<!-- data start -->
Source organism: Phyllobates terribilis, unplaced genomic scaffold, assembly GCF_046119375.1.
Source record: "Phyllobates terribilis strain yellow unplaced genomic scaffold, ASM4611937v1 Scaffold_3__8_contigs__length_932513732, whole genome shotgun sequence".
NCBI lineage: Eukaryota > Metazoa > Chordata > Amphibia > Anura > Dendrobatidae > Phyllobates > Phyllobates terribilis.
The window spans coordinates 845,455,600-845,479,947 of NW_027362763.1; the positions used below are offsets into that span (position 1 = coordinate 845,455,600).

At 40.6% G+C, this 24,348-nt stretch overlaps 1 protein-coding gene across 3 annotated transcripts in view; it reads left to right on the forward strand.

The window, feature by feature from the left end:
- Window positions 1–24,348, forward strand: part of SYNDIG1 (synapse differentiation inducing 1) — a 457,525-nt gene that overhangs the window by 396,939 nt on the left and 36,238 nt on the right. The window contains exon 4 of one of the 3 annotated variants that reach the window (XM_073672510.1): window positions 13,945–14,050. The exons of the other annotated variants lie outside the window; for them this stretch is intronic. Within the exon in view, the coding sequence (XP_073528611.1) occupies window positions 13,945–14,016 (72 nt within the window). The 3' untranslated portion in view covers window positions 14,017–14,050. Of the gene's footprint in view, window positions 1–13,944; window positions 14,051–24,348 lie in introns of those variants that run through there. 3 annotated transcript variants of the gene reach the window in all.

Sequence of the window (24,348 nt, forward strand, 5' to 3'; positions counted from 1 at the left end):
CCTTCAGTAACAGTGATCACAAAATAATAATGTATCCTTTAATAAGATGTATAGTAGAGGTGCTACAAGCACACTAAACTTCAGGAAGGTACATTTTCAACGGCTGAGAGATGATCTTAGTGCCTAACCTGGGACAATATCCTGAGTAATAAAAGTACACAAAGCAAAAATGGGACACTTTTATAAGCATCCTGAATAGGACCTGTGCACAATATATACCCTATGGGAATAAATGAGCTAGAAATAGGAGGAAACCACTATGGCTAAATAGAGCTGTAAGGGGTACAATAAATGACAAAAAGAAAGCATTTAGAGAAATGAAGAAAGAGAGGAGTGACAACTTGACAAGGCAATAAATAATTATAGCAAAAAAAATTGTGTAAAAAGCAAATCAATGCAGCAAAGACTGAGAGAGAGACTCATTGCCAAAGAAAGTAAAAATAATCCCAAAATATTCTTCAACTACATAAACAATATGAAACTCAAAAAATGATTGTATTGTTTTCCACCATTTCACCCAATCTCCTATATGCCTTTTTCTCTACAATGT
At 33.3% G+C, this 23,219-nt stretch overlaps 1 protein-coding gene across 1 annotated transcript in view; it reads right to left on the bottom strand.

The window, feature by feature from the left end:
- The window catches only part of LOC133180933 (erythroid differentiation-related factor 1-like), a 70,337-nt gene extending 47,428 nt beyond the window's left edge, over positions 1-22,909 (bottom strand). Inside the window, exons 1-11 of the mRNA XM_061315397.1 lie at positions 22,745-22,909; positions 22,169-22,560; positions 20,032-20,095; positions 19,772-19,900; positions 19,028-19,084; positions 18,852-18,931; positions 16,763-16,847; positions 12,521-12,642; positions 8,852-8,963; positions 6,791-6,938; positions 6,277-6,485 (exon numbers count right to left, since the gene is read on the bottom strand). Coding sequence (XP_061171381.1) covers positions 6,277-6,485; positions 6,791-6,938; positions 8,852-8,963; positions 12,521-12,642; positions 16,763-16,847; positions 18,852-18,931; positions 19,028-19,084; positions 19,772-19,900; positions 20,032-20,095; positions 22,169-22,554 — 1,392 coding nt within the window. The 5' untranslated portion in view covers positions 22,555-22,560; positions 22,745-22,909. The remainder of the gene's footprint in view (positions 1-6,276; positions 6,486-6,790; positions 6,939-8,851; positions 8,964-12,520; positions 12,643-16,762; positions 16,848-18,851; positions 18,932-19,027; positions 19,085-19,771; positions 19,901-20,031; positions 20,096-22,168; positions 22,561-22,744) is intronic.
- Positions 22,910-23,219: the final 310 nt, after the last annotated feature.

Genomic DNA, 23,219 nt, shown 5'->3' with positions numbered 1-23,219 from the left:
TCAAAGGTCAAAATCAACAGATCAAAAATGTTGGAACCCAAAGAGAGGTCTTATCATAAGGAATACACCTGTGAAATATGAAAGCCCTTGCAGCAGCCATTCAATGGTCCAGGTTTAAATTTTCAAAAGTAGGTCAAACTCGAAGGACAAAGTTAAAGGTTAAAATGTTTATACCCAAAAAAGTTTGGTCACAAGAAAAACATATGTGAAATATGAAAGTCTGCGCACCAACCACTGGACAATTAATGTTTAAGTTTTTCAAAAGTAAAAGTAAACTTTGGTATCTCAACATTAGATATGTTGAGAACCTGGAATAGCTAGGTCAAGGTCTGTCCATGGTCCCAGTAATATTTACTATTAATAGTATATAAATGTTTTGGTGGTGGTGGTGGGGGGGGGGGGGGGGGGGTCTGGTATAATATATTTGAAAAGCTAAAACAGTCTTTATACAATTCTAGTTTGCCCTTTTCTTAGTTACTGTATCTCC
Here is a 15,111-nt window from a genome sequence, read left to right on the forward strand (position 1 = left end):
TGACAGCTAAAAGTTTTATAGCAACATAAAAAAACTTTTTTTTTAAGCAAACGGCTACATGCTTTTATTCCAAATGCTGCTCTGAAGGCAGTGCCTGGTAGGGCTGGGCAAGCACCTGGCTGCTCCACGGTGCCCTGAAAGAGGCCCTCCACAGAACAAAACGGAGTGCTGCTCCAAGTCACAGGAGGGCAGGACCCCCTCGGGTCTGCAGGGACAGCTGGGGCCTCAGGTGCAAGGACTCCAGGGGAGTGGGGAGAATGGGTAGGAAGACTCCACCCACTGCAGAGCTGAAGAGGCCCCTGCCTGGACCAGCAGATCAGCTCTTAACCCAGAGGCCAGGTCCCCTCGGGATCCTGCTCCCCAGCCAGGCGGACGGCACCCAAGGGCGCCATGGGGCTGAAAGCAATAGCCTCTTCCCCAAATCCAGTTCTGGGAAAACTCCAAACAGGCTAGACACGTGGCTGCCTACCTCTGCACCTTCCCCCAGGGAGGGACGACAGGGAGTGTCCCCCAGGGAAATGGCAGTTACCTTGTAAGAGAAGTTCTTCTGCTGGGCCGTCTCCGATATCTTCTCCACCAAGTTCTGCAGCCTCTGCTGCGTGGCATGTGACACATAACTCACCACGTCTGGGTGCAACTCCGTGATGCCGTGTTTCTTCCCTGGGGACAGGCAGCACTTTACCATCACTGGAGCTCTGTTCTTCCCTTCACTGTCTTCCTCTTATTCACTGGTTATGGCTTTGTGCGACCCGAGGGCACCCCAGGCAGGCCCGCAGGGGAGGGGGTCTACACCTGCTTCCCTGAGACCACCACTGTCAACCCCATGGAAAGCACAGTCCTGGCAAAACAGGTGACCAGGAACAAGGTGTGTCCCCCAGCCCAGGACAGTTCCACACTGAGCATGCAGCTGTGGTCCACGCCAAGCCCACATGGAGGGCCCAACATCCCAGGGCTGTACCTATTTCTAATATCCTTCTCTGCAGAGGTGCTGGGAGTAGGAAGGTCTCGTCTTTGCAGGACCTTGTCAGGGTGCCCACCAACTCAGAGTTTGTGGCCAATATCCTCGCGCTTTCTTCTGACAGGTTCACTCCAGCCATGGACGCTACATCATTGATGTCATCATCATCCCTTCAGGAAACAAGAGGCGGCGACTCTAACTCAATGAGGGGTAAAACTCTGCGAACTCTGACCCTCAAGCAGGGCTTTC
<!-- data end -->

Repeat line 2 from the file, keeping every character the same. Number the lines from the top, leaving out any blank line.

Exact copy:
Source record: "Phyllobates terribilis strain yellow unplaced genomic scaffold, ASM4611937v1 Scaffold_3__8_contigs__length_932513732, whole genome shotgun sequence".